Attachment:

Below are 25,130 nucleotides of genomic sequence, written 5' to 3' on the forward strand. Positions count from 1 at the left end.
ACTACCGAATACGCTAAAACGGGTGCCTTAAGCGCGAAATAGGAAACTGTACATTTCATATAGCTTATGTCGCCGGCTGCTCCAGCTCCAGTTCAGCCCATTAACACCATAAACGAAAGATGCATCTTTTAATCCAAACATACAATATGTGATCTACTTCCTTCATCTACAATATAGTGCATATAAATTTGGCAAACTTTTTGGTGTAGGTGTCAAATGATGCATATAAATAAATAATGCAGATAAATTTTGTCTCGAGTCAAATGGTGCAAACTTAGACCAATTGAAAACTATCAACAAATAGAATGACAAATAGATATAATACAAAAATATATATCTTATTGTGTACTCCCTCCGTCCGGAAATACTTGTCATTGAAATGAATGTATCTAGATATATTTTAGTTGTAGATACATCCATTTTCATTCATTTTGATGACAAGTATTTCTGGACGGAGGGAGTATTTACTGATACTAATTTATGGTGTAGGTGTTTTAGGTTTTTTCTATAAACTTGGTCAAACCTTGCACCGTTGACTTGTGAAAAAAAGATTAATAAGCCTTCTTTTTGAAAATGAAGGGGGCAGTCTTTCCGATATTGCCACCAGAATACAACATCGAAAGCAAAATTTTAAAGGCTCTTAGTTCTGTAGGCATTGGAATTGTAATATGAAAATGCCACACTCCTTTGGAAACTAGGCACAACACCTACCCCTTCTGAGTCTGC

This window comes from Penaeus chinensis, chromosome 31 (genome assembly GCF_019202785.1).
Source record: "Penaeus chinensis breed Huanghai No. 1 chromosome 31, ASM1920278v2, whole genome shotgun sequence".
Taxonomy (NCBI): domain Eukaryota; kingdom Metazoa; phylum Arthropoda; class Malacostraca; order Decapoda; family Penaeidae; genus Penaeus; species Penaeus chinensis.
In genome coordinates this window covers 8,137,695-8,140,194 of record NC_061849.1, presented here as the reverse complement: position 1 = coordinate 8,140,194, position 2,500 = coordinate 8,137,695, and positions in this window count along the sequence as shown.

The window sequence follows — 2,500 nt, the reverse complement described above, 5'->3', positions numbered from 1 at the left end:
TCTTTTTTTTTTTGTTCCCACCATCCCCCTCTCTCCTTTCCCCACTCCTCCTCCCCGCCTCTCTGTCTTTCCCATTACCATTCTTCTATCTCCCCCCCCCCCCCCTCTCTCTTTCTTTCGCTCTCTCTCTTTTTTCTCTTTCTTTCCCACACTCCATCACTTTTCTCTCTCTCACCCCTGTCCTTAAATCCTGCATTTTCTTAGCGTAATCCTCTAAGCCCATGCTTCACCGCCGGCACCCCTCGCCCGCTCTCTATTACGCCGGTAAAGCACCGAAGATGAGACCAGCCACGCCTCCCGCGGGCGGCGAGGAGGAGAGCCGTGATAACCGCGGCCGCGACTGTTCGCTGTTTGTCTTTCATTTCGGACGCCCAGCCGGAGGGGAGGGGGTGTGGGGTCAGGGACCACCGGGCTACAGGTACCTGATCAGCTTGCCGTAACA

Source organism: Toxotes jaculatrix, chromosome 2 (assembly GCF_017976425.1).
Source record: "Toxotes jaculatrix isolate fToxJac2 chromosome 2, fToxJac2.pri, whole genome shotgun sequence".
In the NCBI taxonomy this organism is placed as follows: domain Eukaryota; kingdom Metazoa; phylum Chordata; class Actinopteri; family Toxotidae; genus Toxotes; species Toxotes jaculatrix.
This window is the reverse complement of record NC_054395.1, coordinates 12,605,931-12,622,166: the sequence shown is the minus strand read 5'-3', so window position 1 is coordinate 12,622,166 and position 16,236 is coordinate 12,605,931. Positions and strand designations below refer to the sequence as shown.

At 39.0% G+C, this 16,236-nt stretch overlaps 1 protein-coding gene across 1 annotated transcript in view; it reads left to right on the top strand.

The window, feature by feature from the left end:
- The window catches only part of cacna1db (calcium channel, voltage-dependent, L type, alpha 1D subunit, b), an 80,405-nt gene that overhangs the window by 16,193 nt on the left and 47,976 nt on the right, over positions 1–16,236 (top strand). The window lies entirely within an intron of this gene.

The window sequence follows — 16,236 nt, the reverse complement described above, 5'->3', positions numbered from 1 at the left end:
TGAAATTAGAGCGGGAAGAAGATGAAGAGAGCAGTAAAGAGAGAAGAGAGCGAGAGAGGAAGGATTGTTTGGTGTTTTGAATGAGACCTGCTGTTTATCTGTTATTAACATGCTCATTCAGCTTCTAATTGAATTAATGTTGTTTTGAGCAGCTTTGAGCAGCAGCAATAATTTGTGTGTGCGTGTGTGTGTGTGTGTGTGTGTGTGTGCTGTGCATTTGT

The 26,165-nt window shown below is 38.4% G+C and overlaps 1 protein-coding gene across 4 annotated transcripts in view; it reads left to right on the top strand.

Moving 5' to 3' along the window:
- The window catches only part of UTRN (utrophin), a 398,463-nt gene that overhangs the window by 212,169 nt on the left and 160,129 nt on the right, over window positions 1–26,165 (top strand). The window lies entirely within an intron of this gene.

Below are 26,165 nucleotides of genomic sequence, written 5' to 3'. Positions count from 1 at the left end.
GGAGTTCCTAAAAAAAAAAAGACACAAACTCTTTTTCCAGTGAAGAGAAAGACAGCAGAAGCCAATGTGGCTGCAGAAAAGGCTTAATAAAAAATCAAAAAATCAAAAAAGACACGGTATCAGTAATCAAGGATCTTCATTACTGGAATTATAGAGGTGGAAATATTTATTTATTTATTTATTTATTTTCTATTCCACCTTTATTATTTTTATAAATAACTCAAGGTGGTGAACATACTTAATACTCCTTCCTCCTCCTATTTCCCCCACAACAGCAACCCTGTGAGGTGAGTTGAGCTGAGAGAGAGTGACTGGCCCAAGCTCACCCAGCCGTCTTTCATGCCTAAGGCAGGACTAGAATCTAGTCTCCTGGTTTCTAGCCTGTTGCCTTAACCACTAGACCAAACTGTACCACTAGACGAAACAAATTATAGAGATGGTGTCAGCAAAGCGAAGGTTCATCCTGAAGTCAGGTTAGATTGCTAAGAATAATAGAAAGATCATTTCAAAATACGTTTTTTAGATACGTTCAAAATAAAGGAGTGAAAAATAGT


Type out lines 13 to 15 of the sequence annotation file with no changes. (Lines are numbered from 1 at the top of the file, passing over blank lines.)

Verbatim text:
At 39.0% G+C, this 16,236-nt stretch overlaps 1 protein-coding gene across 1 annotated transcript in view; it reads left to right on the top strand.

The window, feature by feature from the left end:
- The window catches only part of cacna1db (calcium channel, voltage-dependent, L type, alpha 1D subunit, b), an 80,405-nt gene that overhangs the window by 16,193 nt on the left and 47,976 nt on the right, over positions 1–16,236 (top strand). The window lies entirely within an intron of this gene.